Entertainment & Arts

Obituary: Christopher Hitchens

Christopher Hitchens
Image caption Christopher Hitchens became a US citizen in 2007

Author, commentator and polemicist Christopher Hitchens was born in Portsmouth in 1949, the son of a naval officer and a former Wren.

His early years were privileged and traditional. Packed off to boarding school at the age of eight, he went on to Oxford University, where he mingled with emerging members of British establishment at student cocktail parties, while discovering the socialist ideals that would remain with him throughout the 60s and 70s.

Drinking, arguing and a third-class degree were the stepping stones to a career in journalism - and the start of a lifelong friendship with author Martin Amis.

The late Anthony Howard, who hired Hitchens for The New Statesman in 1973, told journalist George Eaton in 2010: "He was a very quick writer... Hitch could produce a front-page leader, which would take me a couple of hours, in half an hour."

For his part, Hitchens claimed to have started writing professionally "because I didn't have to specialise... and I've got good memory retention".

He later added: "I became a journalist partly so that I wouldn't ever have to rely on the press for my information."

"Hitch" quickly gained a reputation for fierce opinion and scathing critique - with the Vietnam War and the Roman Catholic Church both within his sights.

Religion, or rather his complete rejection of it, would remain a target throughout his life. After being diagnosed with cancer in 2010, he told one interviewer: "No evidence or argument has yet been presented which would change my mind. But I like surprises."

A penchant for travel, and his decision to go at least once a year to "a country less fortunate than [his] own", saw Hitchens exploring political change in countries as varied as Poland, Argentina and Greece - where he found himself in 1973, following the suicide of his mother, and from where he reported on the fall of the military junta, his first leading article for The New Statesman.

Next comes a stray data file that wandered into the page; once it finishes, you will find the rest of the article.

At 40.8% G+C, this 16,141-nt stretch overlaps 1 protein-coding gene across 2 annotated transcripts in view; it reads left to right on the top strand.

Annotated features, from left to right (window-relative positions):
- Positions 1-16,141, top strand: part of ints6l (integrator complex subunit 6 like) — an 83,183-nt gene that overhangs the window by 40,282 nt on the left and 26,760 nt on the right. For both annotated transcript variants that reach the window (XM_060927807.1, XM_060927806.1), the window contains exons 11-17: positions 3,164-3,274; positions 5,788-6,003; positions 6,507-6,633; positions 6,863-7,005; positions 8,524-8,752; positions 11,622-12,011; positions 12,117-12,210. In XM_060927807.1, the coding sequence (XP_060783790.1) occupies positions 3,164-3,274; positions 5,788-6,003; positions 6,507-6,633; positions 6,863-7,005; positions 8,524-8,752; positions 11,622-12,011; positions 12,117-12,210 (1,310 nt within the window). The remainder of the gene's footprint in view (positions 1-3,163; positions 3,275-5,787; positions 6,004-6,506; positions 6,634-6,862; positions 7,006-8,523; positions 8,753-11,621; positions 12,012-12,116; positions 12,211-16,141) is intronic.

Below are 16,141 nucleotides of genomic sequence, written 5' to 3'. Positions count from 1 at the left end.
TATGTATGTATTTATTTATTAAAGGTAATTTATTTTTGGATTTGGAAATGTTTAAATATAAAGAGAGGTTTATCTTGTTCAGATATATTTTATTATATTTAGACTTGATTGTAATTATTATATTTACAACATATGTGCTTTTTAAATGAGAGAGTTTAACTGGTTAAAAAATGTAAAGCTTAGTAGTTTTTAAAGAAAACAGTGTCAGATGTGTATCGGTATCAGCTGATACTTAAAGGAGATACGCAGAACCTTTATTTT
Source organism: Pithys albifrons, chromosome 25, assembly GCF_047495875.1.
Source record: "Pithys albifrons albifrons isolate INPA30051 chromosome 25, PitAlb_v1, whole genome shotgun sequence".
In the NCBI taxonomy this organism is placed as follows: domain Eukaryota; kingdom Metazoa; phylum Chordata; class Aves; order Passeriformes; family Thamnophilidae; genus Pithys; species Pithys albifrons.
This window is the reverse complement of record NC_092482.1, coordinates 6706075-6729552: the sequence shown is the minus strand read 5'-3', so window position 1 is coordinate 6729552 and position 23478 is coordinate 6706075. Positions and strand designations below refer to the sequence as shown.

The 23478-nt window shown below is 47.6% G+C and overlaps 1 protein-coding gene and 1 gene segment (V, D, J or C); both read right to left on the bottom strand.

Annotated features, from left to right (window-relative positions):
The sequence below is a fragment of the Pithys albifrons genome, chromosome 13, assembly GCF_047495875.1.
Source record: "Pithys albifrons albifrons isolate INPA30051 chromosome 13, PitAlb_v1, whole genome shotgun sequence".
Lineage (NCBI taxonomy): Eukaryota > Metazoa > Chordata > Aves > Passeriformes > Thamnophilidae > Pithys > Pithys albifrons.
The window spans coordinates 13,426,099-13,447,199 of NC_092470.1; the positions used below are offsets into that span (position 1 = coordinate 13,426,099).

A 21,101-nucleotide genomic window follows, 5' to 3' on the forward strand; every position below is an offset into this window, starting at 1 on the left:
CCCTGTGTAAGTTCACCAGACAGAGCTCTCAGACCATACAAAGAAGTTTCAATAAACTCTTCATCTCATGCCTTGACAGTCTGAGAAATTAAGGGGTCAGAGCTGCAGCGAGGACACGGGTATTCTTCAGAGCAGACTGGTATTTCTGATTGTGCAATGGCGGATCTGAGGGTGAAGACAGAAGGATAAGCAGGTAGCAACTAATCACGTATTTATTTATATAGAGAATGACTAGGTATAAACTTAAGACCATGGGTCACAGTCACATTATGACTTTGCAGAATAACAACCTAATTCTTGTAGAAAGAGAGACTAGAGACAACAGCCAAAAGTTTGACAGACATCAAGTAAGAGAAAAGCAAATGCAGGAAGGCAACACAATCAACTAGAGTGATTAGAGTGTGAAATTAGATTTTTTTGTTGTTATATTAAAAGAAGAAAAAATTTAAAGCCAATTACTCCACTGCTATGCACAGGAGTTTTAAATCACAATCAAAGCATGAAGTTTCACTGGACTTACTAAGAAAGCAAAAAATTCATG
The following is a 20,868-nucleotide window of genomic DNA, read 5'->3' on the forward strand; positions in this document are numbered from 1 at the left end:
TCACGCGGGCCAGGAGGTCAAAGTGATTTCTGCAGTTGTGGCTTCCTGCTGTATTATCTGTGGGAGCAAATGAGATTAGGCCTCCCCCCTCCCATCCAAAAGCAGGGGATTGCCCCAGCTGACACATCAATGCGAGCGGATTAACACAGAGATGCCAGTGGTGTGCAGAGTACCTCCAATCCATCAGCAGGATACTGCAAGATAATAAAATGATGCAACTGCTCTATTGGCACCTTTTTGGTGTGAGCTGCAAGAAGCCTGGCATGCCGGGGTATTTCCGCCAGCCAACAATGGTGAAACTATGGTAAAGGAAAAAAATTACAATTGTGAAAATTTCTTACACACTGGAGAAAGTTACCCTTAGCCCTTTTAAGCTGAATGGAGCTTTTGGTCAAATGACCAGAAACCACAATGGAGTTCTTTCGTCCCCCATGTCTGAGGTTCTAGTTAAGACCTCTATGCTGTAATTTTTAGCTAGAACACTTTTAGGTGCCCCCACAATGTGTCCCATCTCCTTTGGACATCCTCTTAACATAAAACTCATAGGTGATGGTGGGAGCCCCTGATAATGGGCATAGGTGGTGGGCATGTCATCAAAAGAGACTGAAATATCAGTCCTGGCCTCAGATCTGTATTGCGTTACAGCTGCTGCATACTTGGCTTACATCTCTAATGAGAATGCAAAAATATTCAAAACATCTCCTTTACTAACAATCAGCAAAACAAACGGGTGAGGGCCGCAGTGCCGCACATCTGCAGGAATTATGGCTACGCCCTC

Working as a foreign correspondent in Cyprus, he met his first wife Eleni Meleagrou, a Greek Cypriot, whom he married in 1981. They had two children, Alexander and Sophia.

Wherever he was, he wrote and argued, smoked and drank prodigiously. Writing in Vanity Fair in 2003, he described his daily intake of alcohol as being enough "to kill or stun the average mule", noting that many great writers "did some of their finest work when blotto".

'Islamic fascism'

A job offer from the left-leaning magazine the Nation persuaded him to move to the United States in 1981 - and the country became his adopted home.

Presidents Reagan and Clinton both bore the brunt of Hitchens' withering scorn. The latter was the subject of a full-length essay entitled No One Left To Lie To - where the writer labelled him "a cynical, self-seeking ambitious thug".

His targets also included Mother Teresa, whom he accused of indulging the rich and powerful "while preaching obedience and resignation to the poor".

He wrote: "Mother Teresa's global income is more than enough to outfit several first-class clinics in Bengal.

"The decision not to do so... is a deliberate one. The point is not the honest relief of suffering, but the promulgation of a cult based on death and suffering and subjection."